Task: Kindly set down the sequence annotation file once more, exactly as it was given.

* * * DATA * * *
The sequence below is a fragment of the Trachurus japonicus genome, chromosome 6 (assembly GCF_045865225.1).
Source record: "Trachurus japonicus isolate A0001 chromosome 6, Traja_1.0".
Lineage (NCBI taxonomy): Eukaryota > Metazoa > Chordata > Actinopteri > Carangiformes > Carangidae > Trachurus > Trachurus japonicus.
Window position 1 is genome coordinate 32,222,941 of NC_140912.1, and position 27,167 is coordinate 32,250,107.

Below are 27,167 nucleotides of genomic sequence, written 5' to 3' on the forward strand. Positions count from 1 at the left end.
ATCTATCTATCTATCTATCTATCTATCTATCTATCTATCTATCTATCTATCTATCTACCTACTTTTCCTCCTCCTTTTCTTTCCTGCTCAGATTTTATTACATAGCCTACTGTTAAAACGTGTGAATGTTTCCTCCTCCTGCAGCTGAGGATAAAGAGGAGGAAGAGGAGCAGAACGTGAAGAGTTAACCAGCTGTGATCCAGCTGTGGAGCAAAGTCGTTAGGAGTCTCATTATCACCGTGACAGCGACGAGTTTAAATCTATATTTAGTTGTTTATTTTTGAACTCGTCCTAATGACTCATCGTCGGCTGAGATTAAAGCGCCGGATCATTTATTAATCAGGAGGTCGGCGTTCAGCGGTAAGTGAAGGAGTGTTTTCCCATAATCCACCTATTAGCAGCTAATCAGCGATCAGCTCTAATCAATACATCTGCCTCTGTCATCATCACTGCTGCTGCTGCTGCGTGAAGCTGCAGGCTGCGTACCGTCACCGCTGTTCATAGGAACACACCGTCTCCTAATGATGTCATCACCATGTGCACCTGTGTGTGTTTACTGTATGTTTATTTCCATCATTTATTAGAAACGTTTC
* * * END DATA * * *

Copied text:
The sequence below is a fragment of the Trachurus japonicus genome, chromosome 6 (assembly GCF_045865225.1).
Source record: "Trachurus japonicus isolate A0001 chromosome 6, Traja_1.0".
Lineage (NCBI taxonomy): Eukaryota > Metazoa > Chordata > Actinopteri > Carangiformes > Carangidae > Trachurus > Trachurus japonicus.
Window position 1 is genome coordinate 32,222,941 of NC_140912.1, and position 27,167 is coordinate 32,250,107.

Below are 27,167 nucleotides of genomic sequence, written 5' to 3' on the forward strand. Positions count from 1 at the left end.
ATCTATCTATCTATCTATCTATCTATCTATCTATCTATCTATCTATCTATCTATCTACCTACTTTTCCTCCTCCTTTTCTTTCCTGCTCAGATTTTATTACATAGCCTACTGTTAAAACGTGTGAATGTTTCCTCCTCCTGCAGCTGAGGATAAAGAGGAGGAAGAGGAGCAGAACGTGAAGAGTTAACCAGCTGTGATCCAGCTGTGGAGCAAAGTCGTTAGGAGTCTCATTATCACCGTGACAGCGACGAGTTTAAATCTATATTTAGTTGTTTATTTTTGAACTCGTCCTAATGACTCATCGTCGGCTGAGATTAAAGCGCCGGATCATTTATTAATCAGGAGGTCGGCGTTCAGCGGTAAGTGAAGGAGTGTTTTCCCATAATCCACCTATTAGCAGCTAATCAGCGATCAGCTCTAATCAATACATCTGCCTCTGTCATCATCACTGCTGCTGCTGCTGCGTGAAGCTGCAGGCTGCGTACCGTCACCGCTGTTCATAGGAACACACCGTCTCCTAATGATGTCATCACCATGTGCACCTGTGTGTGTTTACTGTATGTTTATTTCCATCATTTATTAGAAACGTTTC